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'Warrior princess'

Arab-Israeli reconciliation "possible," says Rice

Issue: "Mission: Impossible?," Oct. 13, 2007

Entering the final stretch of her term as Secretary of State, Condoleezza Rice is already credited with several diplomatic achievements in the Middle East: She helped win support for the Israeli withdrawal from Gaza and brokered an arrangement to permit Palestinians in and out of the closely monitored territory. Now she is pushing hardest-despite widespread disinterest if not opposition-for a Mideast peace deal that establishes a Palestinian state. Why, after years of sidelining the Arab-Israeli conflict? "I think the secretary is responding to both domestic political pressure and international pressure to show that the administration is actively 'engaged' in the Arab-Israeli conflict," Foundation for the Defense of Democracies President Cliff May told WORLD. "There also are many in the foreign policy establishment who believe that progress in this conflict will lead to progress in Iraq," a linkage May says he has "never been able to understand."

Although she remains one of the most popular members of the Bush administration, Rice, 52, has seen her celebrity status fade as opposition to the war in Iraq has increased. Once touted as a candidate for the 2008 GOP ticket, some say she is on a quest to reshape her legacy. May said he's "not convinced she believes she can make a difference. I think she is convinced that she needs to try-and to be seen as trying."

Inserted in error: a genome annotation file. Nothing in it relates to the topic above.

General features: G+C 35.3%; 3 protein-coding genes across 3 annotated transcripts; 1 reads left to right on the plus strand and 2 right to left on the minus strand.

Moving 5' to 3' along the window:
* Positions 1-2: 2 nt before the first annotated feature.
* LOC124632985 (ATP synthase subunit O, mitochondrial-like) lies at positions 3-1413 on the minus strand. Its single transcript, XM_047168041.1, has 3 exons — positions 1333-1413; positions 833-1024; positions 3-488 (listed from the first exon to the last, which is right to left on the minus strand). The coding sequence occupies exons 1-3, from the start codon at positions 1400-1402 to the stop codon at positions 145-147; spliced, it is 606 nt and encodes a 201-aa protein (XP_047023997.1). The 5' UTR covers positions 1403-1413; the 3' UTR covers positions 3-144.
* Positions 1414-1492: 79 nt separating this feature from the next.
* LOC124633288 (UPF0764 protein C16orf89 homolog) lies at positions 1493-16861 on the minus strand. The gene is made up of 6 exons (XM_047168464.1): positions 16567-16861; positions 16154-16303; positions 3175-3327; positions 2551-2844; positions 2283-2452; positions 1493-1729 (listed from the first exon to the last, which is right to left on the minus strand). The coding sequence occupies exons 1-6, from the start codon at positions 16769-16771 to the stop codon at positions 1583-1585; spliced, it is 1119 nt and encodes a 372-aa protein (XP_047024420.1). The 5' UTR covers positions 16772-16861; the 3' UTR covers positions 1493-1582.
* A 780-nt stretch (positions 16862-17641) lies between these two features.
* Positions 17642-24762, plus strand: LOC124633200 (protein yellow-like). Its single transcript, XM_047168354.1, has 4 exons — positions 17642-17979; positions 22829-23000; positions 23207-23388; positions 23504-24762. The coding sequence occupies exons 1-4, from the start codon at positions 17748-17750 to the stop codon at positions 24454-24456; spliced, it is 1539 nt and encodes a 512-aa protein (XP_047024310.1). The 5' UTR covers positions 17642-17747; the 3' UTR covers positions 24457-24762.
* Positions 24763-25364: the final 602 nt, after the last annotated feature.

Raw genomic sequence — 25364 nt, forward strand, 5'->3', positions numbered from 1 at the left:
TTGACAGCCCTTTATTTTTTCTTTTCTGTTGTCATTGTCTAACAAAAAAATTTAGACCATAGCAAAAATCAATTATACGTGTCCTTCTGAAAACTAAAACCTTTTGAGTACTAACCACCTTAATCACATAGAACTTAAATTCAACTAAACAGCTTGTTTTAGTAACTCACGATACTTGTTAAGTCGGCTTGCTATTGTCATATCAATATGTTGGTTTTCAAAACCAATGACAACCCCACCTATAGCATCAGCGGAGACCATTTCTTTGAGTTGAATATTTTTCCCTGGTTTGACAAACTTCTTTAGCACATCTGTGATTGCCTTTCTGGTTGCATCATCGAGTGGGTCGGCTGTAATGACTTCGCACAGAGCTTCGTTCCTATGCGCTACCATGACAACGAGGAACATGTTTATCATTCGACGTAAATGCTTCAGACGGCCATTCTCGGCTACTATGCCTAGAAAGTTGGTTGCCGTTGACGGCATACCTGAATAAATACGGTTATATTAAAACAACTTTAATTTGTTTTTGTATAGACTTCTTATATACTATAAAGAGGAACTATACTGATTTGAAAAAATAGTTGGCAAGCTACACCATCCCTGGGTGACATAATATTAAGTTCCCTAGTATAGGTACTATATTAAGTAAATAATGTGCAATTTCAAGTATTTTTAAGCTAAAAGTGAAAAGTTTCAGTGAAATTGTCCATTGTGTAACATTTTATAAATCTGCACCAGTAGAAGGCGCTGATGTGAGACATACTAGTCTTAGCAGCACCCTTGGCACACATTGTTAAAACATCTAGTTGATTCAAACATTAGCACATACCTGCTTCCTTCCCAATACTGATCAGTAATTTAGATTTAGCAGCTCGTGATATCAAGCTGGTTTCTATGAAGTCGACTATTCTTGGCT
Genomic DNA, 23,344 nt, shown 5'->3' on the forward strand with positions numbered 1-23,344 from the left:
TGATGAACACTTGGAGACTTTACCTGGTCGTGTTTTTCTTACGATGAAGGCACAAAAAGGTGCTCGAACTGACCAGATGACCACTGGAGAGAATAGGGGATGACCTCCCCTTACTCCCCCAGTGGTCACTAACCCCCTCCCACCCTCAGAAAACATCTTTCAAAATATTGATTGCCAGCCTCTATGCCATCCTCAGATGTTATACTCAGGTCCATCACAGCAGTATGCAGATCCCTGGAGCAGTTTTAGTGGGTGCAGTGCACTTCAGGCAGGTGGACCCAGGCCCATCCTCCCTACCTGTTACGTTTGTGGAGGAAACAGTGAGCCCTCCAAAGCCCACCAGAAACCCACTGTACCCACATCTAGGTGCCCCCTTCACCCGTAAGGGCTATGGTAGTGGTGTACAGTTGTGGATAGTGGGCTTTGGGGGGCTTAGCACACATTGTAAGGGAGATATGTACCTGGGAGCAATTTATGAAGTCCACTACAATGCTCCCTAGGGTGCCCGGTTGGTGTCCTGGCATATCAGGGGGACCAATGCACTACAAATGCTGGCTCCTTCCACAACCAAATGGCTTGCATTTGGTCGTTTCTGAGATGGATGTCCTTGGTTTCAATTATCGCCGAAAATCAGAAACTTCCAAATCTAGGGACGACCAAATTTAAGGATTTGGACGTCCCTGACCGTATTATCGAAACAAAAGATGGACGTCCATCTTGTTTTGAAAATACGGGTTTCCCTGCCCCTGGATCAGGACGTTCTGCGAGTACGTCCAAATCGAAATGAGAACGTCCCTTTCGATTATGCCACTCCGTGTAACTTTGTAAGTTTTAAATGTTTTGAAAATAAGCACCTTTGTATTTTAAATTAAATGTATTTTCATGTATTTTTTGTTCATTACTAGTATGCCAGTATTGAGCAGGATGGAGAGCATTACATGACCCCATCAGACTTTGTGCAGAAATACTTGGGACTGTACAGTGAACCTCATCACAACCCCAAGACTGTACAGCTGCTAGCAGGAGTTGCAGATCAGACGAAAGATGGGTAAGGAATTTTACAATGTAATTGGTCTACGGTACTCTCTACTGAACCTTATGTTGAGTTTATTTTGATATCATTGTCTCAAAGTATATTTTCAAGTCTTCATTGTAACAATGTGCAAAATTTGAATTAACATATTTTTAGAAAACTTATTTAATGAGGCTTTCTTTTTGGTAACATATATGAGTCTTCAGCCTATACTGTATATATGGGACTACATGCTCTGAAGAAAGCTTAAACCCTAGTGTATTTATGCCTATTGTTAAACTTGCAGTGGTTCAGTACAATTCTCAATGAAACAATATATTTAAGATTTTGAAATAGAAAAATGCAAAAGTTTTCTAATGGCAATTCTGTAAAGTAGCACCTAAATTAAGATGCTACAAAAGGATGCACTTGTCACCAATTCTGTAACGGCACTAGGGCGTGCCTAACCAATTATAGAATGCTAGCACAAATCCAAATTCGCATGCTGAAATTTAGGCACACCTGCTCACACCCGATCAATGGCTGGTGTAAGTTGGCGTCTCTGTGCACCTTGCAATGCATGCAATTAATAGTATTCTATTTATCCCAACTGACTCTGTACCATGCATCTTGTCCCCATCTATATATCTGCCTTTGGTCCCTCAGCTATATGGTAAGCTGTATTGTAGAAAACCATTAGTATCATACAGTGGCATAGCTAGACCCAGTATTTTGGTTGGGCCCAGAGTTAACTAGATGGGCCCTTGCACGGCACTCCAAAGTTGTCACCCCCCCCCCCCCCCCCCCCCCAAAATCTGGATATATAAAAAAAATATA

Rice has made five trips to the Middle East since the beginning of the year, going head to head with some of the toughest heads of state in the world and exhibiting a level of endurance that has earned her the nickname "warrior princess." Forbes magazine listed Rice as the most powerful woman in the world in 2004 and 2005 and gave her the No. 2 spot in 2006 (behind chancellor of Germany Angela Merkel).

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"I think if we could get to a place where there's a real, reasonable chance of Arab-Israeli reconciliation as well as Israeli-Palestinian reconciliation, that would be a huge step forward," Rice told The New York Times in a rare interview last month. "I think it's possible." As for personal legacy, after a tour of the National Archives with its Constitution and the Declaration of Independence, Rice noted that "people are still trying to resolve those legacies," and said, "I'm not going to worry about my legacy."


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